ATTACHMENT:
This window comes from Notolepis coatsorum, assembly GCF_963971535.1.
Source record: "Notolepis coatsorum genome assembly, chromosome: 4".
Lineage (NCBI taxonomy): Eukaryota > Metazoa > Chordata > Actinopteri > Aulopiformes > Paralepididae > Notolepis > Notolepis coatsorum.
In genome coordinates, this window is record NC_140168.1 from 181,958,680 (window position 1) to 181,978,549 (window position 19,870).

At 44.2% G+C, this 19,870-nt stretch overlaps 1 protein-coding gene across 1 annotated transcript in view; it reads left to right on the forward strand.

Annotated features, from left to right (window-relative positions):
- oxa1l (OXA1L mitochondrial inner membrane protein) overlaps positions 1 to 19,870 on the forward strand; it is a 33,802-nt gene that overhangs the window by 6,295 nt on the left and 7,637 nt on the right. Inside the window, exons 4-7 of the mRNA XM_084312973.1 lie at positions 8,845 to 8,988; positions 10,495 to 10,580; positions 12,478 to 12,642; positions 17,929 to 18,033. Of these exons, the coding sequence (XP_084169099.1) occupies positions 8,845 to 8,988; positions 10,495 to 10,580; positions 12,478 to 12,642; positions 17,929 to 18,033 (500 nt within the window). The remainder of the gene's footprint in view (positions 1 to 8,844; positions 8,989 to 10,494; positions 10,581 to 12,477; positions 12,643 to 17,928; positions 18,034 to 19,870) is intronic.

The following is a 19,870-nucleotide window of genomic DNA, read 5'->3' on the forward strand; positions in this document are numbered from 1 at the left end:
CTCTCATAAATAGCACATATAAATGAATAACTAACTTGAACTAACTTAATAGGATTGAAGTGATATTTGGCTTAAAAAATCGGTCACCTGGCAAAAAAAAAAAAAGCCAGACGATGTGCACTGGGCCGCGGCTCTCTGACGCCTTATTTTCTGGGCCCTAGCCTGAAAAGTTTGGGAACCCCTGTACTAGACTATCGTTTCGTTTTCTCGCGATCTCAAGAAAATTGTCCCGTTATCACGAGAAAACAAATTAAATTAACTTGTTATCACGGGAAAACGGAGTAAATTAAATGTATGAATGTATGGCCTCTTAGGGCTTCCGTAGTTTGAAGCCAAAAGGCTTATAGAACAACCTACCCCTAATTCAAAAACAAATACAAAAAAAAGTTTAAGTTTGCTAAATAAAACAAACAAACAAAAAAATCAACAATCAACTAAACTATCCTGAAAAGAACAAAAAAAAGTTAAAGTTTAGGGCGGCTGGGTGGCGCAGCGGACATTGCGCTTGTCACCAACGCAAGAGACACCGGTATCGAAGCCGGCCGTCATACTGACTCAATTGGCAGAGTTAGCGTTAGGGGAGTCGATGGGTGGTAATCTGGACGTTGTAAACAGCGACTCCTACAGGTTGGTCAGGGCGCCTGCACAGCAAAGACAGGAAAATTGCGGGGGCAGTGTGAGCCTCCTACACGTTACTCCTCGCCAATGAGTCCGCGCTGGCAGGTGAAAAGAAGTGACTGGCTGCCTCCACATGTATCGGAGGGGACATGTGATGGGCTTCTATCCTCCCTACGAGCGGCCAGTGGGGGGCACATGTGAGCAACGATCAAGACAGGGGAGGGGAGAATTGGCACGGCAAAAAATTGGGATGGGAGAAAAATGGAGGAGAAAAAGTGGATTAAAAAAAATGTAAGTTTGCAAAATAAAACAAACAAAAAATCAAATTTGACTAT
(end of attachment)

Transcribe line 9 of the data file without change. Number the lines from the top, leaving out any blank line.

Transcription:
CTCTCATAAATAGCACATATAAATGAATAACTAACTTGAACTAACTTAATAGGATTGAAGTGATATTTGGCTTAAAAAATCGGTCACCTGGCAAAAAAAAAAAAAGCCAGACGATGTGCACTGGGCCGCGGCTCTCTGACGCCTTATTTTCTGGGCCCTAGCCTGAAAAGTTTGGGAACCCCTGTACTAGACTATCGTTTCGTTTTCTCGCGATCTCAAGAAAATTGTCCCGTTATCACGAGAAAACAAATTAAATTAACTTGTTATCACGGGAAAACGGAGTAAATTAAATGTATGAATGTATGGCCTCTTAGGGCTTCCGTAGTTTGAAGCCAAAAGGCTTATAGAACAACCTACCCCTAATTCAAAAACAAATACAAAAAAAAGTTTAAGTTTGCTAAATAAAACAAACAAACAAAAAAATCAACAATCAACTAAACTATCCTGAAAAGAACAAAAAAAAGTTAAAGTTTAGGGCGGCTGGGTGGCGCAGCGGACATTGCGCTTGTCACCAACGCAAGAGACACCGGTATCGAAGCCGGCCGTCATACTGACTCAATTGGCAGAGTTAGCGTTAGGGGAGTCGATGGGTGGTAATCTGGACGTTGTAAACAGCGACTCCTACAGGTTGGTCAGGGCGCCTGCACAGCAAAGACAGGAAAATTGCGGGGGCAGTGTGAGCCTCCTACACGTTACTCCTCGCCAATGAGTCCGCGCTGGCAGGTGAAAAGAAGTGACTGGCTGCCTCCACATGTATCGGAGGGGACATGTGATGGGCTTCTATCCTCCCTACGAGCGGCCAGTGGGGGGCACATGTGAGCAACGATCAAGACAGGGGAGGGGAGAATTGGCACGGCAAAAAATTGGGATGGGAGAAAAATGGAGGAGAAAAAGTGGATTAAAAAAAATGTAAGTTTGCAAAATAAAACAAACAAAAAATCAAATTTGACTAT